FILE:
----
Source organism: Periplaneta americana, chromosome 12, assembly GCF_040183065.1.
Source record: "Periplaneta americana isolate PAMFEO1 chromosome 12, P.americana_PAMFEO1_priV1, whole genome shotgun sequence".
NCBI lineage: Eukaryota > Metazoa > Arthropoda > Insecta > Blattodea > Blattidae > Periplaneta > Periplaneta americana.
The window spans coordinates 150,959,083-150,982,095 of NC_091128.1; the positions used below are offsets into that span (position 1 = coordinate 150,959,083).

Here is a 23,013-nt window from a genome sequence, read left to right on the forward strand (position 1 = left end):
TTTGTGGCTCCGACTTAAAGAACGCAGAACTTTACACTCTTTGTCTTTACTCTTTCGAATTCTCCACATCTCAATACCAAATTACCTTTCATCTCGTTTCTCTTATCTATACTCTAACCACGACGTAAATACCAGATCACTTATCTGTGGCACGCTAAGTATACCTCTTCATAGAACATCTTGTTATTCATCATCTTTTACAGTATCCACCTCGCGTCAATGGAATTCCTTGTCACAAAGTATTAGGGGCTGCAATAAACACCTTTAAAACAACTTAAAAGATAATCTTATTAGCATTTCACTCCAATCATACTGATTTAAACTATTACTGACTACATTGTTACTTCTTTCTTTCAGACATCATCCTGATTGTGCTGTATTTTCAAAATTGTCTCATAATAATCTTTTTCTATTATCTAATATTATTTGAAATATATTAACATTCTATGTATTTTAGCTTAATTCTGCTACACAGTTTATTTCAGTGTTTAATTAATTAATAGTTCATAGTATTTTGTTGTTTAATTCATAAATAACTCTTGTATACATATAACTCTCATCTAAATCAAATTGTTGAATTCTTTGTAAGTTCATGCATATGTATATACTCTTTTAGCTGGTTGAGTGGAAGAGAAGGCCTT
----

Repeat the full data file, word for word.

Source organism: Periplaneta americana, chromosome 12, assembly GCF_040183065.1.
Source record: "Periplaneta americana isolate PAMFEO1 chromosome 12, P.americana_PAMFEO1_priV1, whole genome shotgun sequence".
NCBI lineage: Eukaryota > Metazoa > Arthropoda > Insecta > Blattodea > Blattidae > Periplaneta > Periplaneta americana.
The window spans coordinates 150,959,083-150,982,095 of NC_091128.1; the positions used below are offsets into that span (position 1 = coordinate 150,959,083).

Here is a 23,013-nt window from a genome sequence, read left to right on the forward strand (position 1 = left end):
TTTGTGGCTCCGACTTAAAGAACGCAGAACTTTACACTCTTTGTCTTTACTCTTTCGAATTCTCCACATCTCAATACCAAATTACCTTTCATCTCGTTTCTCTTATCTATACTCTAACCACGACGTAAATACCAGATCACTTATCTGTGGCACGCTAAGTATACCTCTTCATAGAACATCTTGTTATTCATCATCTTTTACAGTATCCACCTCGCGTCAATGGAATTCCTTGTCACAAAGTATTAGGGGCTGCAATAAACACCTTTAAAACAACTTAAAAGATAATCTTATTAGCATTTCACTCCAATCATACTGATTTAAACTATTACTGACTACATTGTTACTTCTTTCTTTCAGACATCATCCTGATTGTGCTGTATTTTCAAAATTGTCTCATAATAATCTTTTTCTATTATCTAATATTATTTGAAATATATTAACATTCTATGTATTTTAGCTTAATTCTGCTACACAGTTTATTTCAGTGTTTAATTAATTAATAGTTCATAGTATTTTGTTGTTTAATTCATAAATAACTCTTGTATACATATAACTCTCATCTAAATCAAATTGTTGAATTCTTTGTAAGTTCATGCATATGTATATACTCTTTTAGCTGGTTGAGTGGAAGAGAAGGCCTT